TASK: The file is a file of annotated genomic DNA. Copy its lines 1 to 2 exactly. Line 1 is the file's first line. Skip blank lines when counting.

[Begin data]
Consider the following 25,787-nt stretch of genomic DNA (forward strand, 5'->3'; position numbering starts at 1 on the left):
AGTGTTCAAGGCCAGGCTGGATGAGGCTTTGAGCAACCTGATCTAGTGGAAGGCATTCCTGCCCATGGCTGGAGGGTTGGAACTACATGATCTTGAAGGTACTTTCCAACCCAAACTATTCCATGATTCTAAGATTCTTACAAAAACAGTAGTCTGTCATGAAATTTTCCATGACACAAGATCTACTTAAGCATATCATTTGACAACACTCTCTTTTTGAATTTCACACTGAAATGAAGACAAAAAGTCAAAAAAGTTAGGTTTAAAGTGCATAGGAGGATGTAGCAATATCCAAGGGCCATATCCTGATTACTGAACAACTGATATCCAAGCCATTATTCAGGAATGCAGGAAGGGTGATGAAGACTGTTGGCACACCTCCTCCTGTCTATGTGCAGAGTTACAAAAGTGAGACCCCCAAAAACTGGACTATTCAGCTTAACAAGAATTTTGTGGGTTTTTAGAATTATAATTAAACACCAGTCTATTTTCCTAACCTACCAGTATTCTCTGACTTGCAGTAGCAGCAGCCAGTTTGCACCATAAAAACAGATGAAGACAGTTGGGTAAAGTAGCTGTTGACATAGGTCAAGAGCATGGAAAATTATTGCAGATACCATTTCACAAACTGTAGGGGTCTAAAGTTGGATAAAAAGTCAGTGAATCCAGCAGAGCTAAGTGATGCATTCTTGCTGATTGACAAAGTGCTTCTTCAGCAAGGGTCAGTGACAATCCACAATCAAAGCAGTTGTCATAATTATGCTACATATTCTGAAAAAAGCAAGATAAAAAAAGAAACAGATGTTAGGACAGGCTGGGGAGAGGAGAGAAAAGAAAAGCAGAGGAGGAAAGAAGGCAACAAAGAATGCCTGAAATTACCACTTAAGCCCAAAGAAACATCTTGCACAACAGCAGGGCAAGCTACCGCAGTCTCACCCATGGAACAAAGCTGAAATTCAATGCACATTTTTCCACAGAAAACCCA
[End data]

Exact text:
Consider the following 25,787-nt stretch of genomic DNA (forward strand, 5'->3'; position numbering starts at 1 on the left):
AGTGTTCAAGGCCAGGCTGGATGAGGCTTTGAGCAACCTGATCTAGTGGAAGGCATTCCTGCCCATGGCTGGAGGGTTGGAACTACATGATCTTGAAGGTACTTTCCAACCCAAACTATTCCATGATTCTAAGATTCTTACAAAAACAGTAGTCTGTCATGAAATTTTCCATGACACAAGATCTACTTAAGCATATCATTTGACAACACTCTCTTTTTGAATTTCACACTGAAATGAAGACAAAAAGTCAAAAAAGTTAGGTTTAAAGTGCATAGGAGGATGTAGCAATATCCAAGGGCCATATCCTGATTACTGAACAACTGATATCCAAGCCATTATTCAGGAATGCAGGAAGGGTGATGAAGACTGTTGGCACACCTCCTCCTGTCTATGTGCAGAGTTACAAAAGTGAGACCCCCAAAAACTGGACTATTCAGCTTAACAAGAATTTTGTGGGTTTTTAGAATTATAATTAAACACCAGTCTATTTTCCTAACCTACCAGTATTCTCTGACTTGCAGTAGCAGCAGCCAGTTTGCACCATAAAAACAGATGAAGACAGTTGGGTAAAGTAGCTGTTGACATAGGTCAAGAGCATGGAAAATTATTGCAGATACCATTTCACAAACTGTAGGGGTCTAAAGTTGGATAAAAAGTCAGTGAATCCAGCAGAGCTAAGTGATGCATTCTTGCTGATTGACAAAGTGCTTCTTCAGCAAGGGTCAGTGACAATCCACAATCAAAGCAGTTGTCATAATTATGCTACATATTCTGAAAAAAGCAAGATAAAAAAAGAAACAGATGTTAGGACAGGCTGGGGAGAGGAGAGAAAAGAAAAGCAGAGGAGGAAAGAAGGCAACAAAGAATGCCTGAAATTACCACTTAAGCCCAAAGAAACATCTTGCACAACAGCAGGGCAAGCTACCGCAGTCTCACCCATGGAACAAAGCTGAAATTCAATGCACATTTTTCCACAGAAAACCCA